Hagerstown Regional Airport
Destination of choice
Business View Magazine interviews Rick Johnson, Director of Hagerstown Regional Airport, for our focus on General Aviation in the U.S.
The community of Hagerstown is a gem of Western Maryland. Surrounded by Limestone Ridges and rural charm, it has a storied history that began to take shape during the Civil War. Three major battles – South Mountain, Antietam, and the July 1863 Battle of Hagerstown – all took place in Washington County, home of the County Seat of Hagerstown and crossroads of the north and south.
Perhaps because of this strategic location, the city maintains an important status as a hub for transit and commerce. It is the point that intersects Interstates 81 and 70, CSX, Norfolk Southern, and the Winchester and Western Railroads. It is also home to the Hagerstown Regional Airport. Because of its nexus in terms of transportation, the city draws on commercial and industrial business from a Tri-State Area that includes Western Maryland, South-Central Pennsylvania, and the Eastern Panhandle of West Virginia.
“I have been working here for a few months now,” explains Airport Director, Rick Johnson. “This is a beautiful city and county. It seems very relaxed, like we have left the hustle and bustle of a larger city behind. And I guess that is one of the main things that sets our airport apart – it is just so convenient and easy to use. We are a quarter of a mile from the highway to the parking lot, which is free, and then we have a small terminal with a ticket counter right inside the door. You sit right there and wait for your aircraft to pick you up. It is the ease of access that makes people keep coming back.\”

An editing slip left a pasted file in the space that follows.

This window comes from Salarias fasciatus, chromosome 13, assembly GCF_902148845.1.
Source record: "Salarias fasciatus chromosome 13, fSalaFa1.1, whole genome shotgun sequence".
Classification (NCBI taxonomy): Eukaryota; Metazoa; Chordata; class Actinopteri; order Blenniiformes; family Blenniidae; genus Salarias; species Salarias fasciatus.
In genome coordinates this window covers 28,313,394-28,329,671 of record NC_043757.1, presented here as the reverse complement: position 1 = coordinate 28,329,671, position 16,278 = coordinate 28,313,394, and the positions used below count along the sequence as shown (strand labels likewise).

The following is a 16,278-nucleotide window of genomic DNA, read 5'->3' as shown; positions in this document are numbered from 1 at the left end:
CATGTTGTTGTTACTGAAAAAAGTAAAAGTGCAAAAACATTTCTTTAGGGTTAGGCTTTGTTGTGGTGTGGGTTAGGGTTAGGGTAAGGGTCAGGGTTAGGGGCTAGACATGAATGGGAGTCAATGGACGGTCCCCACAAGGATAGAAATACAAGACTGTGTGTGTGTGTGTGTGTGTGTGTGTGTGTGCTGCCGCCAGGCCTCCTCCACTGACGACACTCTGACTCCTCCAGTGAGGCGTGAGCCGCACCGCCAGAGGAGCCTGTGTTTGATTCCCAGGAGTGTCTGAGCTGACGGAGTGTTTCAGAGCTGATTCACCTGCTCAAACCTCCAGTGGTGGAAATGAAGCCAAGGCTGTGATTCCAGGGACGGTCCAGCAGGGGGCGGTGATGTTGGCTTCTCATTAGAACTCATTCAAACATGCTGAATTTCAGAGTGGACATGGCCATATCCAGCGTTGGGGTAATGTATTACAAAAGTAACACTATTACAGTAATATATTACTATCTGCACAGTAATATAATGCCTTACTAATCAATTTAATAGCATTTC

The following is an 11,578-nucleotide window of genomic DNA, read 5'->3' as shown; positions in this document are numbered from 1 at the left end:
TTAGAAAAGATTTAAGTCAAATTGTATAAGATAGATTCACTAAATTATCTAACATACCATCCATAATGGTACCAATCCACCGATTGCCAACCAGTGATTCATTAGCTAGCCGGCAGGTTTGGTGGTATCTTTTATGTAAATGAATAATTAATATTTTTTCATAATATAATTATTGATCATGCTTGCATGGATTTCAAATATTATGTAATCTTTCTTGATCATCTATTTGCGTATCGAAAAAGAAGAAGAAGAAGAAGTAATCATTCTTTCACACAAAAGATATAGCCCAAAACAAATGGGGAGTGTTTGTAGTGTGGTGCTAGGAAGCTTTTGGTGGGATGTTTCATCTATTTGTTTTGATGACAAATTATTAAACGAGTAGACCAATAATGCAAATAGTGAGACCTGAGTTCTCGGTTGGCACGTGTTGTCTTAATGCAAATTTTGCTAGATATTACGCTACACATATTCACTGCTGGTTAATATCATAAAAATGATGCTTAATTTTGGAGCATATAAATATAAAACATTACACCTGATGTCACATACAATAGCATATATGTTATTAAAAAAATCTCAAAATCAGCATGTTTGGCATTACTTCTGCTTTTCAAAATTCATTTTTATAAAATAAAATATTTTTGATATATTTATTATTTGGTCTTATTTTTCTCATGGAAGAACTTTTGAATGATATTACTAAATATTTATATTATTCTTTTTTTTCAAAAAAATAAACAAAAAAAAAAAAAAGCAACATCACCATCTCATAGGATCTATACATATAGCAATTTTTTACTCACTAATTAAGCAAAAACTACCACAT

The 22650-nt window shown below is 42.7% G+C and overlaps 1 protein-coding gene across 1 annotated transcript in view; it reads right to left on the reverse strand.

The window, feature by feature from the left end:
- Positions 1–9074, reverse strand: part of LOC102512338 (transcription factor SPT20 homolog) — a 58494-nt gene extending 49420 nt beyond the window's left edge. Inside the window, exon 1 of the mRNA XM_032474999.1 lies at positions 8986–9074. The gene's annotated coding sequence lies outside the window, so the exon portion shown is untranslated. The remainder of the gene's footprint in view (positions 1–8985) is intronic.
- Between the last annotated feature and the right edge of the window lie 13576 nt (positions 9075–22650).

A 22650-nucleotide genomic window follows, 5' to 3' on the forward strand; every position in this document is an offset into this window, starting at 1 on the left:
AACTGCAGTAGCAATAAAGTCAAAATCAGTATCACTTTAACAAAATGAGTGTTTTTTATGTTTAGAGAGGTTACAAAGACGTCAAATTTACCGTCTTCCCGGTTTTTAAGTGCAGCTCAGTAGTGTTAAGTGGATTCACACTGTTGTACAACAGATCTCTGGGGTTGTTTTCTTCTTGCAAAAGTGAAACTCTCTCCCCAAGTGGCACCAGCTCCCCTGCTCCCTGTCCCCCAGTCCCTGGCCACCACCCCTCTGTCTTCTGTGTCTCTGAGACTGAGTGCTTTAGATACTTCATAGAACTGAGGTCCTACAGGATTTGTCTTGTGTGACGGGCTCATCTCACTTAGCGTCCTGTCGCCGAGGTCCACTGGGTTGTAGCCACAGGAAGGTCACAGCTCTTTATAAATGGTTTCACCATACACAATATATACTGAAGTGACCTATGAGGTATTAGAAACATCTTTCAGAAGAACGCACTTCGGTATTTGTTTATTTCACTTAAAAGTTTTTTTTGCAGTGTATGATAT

There are a lot of reasons people choose to fly in to the Hagerstown area as a destination. It is home to the Maryland Theatre and Performing Arts Complex, The Maryland Symphony Orchestra, the Washington County Museum of Fine Arts, historic battlefield, museums, restaurants, and more. Then there is the outdoor recreation, which may be the most popular reason to visit. Washington County boasts the majority of Maryland\’s Appalachian Trail, the Chesapeake & Ohio Canal, and the Potomac River. There are five national parks and eight state parks in the county, with an abundance of options for hiking, biking, kayaking, boating, birding, and photography.
When it comes to the airport itself, the backstory is just as interesting. In 1928, the Kreider-Reisner Aircraft Company bought 60 acres of farmland to use as an airport. The City of Hagerstown then purchased it in 1933. At the same time, Kreider-Reisner was purchased and renamed the Fairchild Aircraft Corporation. Hagerstown became an airport manufacturing hub and in World War II Fairchild built PT-19 trainers and C-82 Packet transport there. Then after the war, they produced the C-119 and C-123 military transports and license-produced Fokker F27 airliners. Production ceased in the late \’80s and the Hagerstown plant was shut down. In their 57 years of operation, Fairchild built over 10,000 aircraft at the site.
Boasting just over 693 acres, the airport has two asphalt runways, the longest being 7,000 by 150 feet with a precision approach capability, and the shorter runway coming in at 3,165 by 100 feet. Both runways have a full, parallel taxiway. Allegiant Air is the only carrier that flies commercially – offering year-round service to Orlando/Sanford International Airport, and seasonal flights to St. Petersburg/Clearwater and Myrtle Beach, South Carolina.